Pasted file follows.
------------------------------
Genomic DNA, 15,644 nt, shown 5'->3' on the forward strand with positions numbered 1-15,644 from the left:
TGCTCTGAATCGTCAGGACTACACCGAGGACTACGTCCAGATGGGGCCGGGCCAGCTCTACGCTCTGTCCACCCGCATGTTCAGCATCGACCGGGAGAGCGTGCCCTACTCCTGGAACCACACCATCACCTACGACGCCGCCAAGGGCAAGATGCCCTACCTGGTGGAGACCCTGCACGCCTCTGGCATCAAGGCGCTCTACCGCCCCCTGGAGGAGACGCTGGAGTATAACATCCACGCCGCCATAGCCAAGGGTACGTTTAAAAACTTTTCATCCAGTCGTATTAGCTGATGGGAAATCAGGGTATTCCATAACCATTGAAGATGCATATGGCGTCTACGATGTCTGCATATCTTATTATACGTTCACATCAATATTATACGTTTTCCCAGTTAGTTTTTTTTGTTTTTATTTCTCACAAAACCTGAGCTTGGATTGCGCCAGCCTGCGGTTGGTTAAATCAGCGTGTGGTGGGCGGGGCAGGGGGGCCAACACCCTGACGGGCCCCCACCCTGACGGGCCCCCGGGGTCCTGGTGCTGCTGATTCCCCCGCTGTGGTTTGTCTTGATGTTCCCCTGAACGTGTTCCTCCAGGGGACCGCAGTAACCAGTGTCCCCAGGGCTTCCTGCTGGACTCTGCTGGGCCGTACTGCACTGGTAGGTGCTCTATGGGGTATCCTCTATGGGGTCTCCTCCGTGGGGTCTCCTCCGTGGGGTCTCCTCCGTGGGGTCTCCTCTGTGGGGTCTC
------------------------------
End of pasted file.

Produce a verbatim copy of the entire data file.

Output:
Genomic DNA, 15,644 nt, shown 5'->3' on the forward strand with positions numbered 1-15,644 from the left:
TGCTCTGAATCGTCAGGACTACACCGAGGACTACGTCCAGATGGGGCCGGGCCAGCTCTACGCTCTGTCCACCCGCATGTTCAGCATCGACCGGGAGAGCGTGCCCTACTCCTGGAACCACACCATCACCTACGACGCCGCCAAGGGCAAGATGCCCTACCTGGTGGAGACCCTGCACGCCTCTGGCATCAAGGCGCTCTACCGCCCCCTGGAGGAGACGCTGGAGTATAACATCCACGCCGCCATAGCCAAGGGTACGTTTAAAAACTTTTCATCCAGTCGTATTAGCTGATGGGAAATCAGGGTATTCCATAACCATTGAAGATGCATATGGCGTCTACGATGTCTGCATATCTTATTATACGTTCACATCAATATTATACGTTTTCCCAGTTAGTTTTTTTTGTTTTTATTTCTCACAAAACCTGAGCTTGGATTGCGCCAGCCTGCGGTTGGTTAAATCAGCGTGTGGTGGGCGGGGCAGGGGGGCCAACACCCTGACGGGCCCCCACCCTGACGGGCCCCCGGGGTCCTGGTGCTGCTGATTCCCCCGCTGTGGTTTGTCTTGATGTTCCCCTGAACGTGTTCCTCCAGGGGACCGCAGTAACCAGTGTCCCCAGGGCTTCCTGCTGGACTCTGCTGGGCCGTACTGCACTGGTAGGTGCTCTATGGGGTATCCTCTATGGGGTCTCCTCCGTGGGGTCTCCTCCGTGGGGTCTCCTCCGTGGGGTCTCCTCTGTGGGGTCTC